As Mother Monster’s seminal album turns ten, we revisit some of the singer’s wildest outfits from the era
The Grammys Egg
Sorry, not an egg, a “vessel”. In 2011, Lady Gaga was transported down the red carpet and onto stage at the VMAs in a vessel designed by Hussein Chalayan. Wearing a full Mugler look on the inside, Gaga’s entrance is one of the most fervent examples of a contemporary artist using fashion as performance art. It was surreal, shocking, and gruesome. And it came at a point in Gaga’s career when fashion served those very purposes. In preparation for the VMAs, one of Gaga’s creative directors said she spent three days living inside a coffin. “She was incubating and, in birthing the new race, she had to go through a DNA transition, so before she was born we had to actually transfer her in a mesh box to keep the process going,” said Laurieann Gibson explained. As you do!
The entire Jo Calderone persona
“We introduced Jo Calderone in Vogue Hommes Japan, which I created with Nick Knight. We didn’t say it was Gaga,” Nicola Formichetti remembers. “It was Jo, and I put that on the cover, but people knew”. Jo Calderona was Gaga’s drag persona – a sullen, cig-swindling rockstar alter-ego who starred in the singer’s “You and I” video (and wouldn’t look out of place on a Hedi Slimane runway). Mysterious and oh-so-brooding, Gaga explained Calderone’s origins in a column with V magazine: “In a culture that attempts to quantify beauty with a visual paradigm and almost mathematical standard, how can we fuck with the malleable minds of onlookers and shift the world’s perspective on what’s beautiful? I asked myself this question. And the answer? Drag.”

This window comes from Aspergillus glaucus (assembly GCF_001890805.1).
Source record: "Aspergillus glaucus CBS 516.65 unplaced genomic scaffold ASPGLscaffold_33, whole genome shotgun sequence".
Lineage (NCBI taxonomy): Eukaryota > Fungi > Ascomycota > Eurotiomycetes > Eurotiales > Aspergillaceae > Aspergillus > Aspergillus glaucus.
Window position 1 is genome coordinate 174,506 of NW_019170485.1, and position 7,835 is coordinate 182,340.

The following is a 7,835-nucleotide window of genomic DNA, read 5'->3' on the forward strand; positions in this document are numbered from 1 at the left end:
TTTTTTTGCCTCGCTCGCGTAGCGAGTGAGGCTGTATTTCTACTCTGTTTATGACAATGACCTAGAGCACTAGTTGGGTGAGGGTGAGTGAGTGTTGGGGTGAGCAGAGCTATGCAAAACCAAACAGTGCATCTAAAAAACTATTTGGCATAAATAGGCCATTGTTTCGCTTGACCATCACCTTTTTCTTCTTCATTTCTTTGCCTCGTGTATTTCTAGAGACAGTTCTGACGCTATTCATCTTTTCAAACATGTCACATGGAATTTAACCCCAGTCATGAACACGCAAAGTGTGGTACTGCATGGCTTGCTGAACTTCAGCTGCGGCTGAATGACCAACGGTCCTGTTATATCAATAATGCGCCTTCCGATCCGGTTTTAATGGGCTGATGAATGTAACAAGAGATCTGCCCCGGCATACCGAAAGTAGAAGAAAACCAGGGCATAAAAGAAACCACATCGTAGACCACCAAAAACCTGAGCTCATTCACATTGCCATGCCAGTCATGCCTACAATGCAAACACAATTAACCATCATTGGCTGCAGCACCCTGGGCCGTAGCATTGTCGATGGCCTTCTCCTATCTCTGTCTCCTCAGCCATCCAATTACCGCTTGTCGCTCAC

The Born This Way album cover looks
While the front cover saw Nick Knight transform Gaga into a screaming half-human, half-motorcycle hybrid, the rear presented Gaga in one of her most iconic iterations, complete with bleached brows, prosthetic horns, and cheekbones courtesy of Val Garland. Everything was patent, sharp, and peculiar – the calling card for Gaga’s “new race” – a red thread throughout her Born This Way endeavours. The singer’s wore a leather sculptural piece by Thierry Mugler, which took the human anatomy to an extreme with its pointy breasts and monstrously elongated heels. Teamed with a ratty, rockstar wig, the look was later reincarnated in mesh during her turn on the Mugler catwalk that same year.
The “Edge of Glory” Versace number
For the singer’s “Edge of Glory” video, the Haus of Gaga dug through the Versace archives and landed on a hardware-heavy, studded leather two-piece. It was the first time Gaga and Donatella had worked together and marked the beginning of a lifelong collaboration between the two Italian icons. “I am a great fan of hers and I believe that my brother Gianni would have appreciated her talent,” Donatella remarked at the time. “Like him, Lady Gaga is unafraid to push boundaries and she has created an original vocabulary by merging fashion, music, theatre, and art. For me, this video represents a wonderful tribute to anyone who is unafraid to take chances”. It’s also one of the only Gaga videos where she wears the same designer throughout – an unusually stripped back venture void of wild plot or dancer troop, meaning Gianni’s S&M indebted outfit is second only to the popstar herself.
The “Marry the Night” video